As with any definition, it’s helpful to acknowledge what social enterprise and social entrepreneurship are not. They are not, according to my definition, traditional for-profit businesses selling things to indigent people. When General Electric sells items to people in rural Bangladesh, no matter what their corporate marketing department wants us to believe, that’s not social entrepreneurship. That’s doing the same thing they have always done, just selling to a different market. On its face, there is nothing wrong with that. If done properly, selling things to people in developing countries isn’t per se exploitative. Everyone needs to buy things. But, let’s not pretend GE (I’m not ragging on GE, BTW – just using them as an example) is suddenly a corporate do-gooder because of entering a new, previously underserved market.
In the end, social enterprise is not defined primarily by the type of entity a social entrepreneur incorporates to operate their social venture. And, it isn’t about giving some things away or using the right words. Social entrepreneurship is about leading with the heart and elevating mission above money. Money is not the goal, it’s a tool and a by-product of doing great things. Social entrepreneurs know this and give money its rightful seat at the table, just not at the head of the table. Once you recognize how important and powerful a movement social enterprise is and why leading with the heart is key, it becomes easier to spot who is part of the movement and who is using social entrepreneurship as a trendy tool or soundbite for garnering some press.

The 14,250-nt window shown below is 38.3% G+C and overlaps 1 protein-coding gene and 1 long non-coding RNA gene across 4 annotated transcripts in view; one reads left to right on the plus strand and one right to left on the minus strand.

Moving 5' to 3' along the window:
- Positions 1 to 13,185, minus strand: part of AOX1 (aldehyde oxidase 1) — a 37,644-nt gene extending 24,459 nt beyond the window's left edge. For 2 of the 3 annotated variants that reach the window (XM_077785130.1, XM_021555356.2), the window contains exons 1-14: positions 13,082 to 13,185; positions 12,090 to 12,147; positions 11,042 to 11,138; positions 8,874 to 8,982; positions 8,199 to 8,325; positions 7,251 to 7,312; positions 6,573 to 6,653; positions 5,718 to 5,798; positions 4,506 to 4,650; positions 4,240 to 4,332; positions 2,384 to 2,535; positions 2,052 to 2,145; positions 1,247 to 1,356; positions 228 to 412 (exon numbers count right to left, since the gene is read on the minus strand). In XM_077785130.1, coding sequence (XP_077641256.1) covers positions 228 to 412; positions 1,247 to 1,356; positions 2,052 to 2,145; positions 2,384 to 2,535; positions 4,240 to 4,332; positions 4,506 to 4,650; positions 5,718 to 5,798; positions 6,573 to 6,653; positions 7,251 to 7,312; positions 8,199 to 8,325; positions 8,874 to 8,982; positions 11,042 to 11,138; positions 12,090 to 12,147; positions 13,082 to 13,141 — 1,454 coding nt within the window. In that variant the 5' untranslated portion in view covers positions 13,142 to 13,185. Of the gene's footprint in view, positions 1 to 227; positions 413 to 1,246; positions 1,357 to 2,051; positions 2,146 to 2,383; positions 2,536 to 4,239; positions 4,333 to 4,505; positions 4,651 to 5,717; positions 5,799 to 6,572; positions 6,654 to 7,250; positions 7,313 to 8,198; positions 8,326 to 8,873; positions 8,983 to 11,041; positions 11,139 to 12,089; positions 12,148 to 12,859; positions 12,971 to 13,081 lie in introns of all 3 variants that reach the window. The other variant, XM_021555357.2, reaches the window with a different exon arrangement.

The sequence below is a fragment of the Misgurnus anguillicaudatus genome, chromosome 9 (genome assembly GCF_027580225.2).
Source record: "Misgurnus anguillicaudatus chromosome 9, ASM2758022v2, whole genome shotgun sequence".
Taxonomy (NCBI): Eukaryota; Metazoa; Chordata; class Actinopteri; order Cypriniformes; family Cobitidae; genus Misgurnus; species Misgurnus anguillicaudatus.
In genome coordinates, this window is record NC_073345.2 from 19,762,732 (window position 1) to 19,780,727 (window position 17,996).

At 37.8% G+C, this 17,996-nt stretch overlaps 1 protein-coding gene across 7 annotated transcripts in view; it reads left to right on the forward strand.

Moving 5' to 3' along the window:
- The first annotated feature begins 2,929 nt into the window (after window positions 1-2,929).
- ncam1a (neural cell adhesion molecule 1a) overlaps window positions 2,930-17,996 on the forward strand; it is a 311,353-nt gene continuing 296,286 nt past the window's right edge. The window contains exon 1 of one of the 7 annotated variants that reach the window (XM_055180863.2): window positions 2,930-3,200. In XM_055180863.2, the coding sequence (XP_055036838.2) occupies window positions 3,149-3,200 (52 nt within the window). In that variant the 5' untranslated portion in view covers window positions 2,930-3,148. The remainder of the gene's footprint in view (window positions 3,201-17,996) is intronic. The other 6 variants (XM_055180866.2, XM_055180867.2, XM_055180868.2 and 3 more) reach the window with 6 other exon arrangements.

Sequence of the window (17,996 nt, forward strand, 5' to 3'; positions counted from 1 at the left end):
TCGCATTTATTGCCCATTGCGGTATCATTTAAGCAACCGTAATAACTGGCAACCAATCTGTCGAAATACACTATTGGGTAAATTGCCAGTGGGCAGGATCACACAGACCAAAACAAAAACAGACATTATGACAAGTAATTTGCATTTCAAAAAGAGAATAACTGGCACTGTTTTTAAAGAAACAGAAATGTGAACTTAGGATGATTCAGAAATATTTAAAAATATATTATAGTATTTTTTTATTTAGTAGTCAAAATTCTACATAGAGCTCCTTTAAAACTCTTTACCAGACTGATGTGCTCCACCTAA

Social Entrepreneurship Is on the Rise
One of the exciting things for me to watch is the increasingly blurred lines between for-profit business and nonprofit organizations. While those with a heart for nonprofit organizations may be concerned that nonprofits are selling out by seeking earned revenue, I think it’s awesome that people with heart who want to do good in the world are finding ways to apply the power of capitalism to marshal more resources. After all, resources, especially money, are critical to having an impact in our world. For better or worse, money makes our current world function.
I am a business lawyer in Texas with offices in Austin and Houston. Every day I hear or read about new social entrepreneurs near me doing amazing things to improve our world. Our collective consciousness is evolving. Many of us are tired of seeing all the negative things done in the name of capitalism, for the pure pursuit of profit without concern for the fallout. Capitalism is a powerful tool – no question, but left unchecked and applied without heart or love, it can be devastating. Social entrepreneurs are increasingly empowered to do something about this disconnect.
The continued evolution of our capital markets is helping advance social entrepreneurship. Whereas 10+ years ago (I’m writing this in 2017) there was very little capital available to nonprofits or other ventures that were not clearly and solely for-profit businesses, angel investors and even some venture capitalists are beginning to seek their own double bottom line. This type of mission-driven investing goes by various names — social impact investing, socially responsible investing and ethical investing. Socially conscious investing is a trend, although I do not think it’s a fad. It’s here to stay.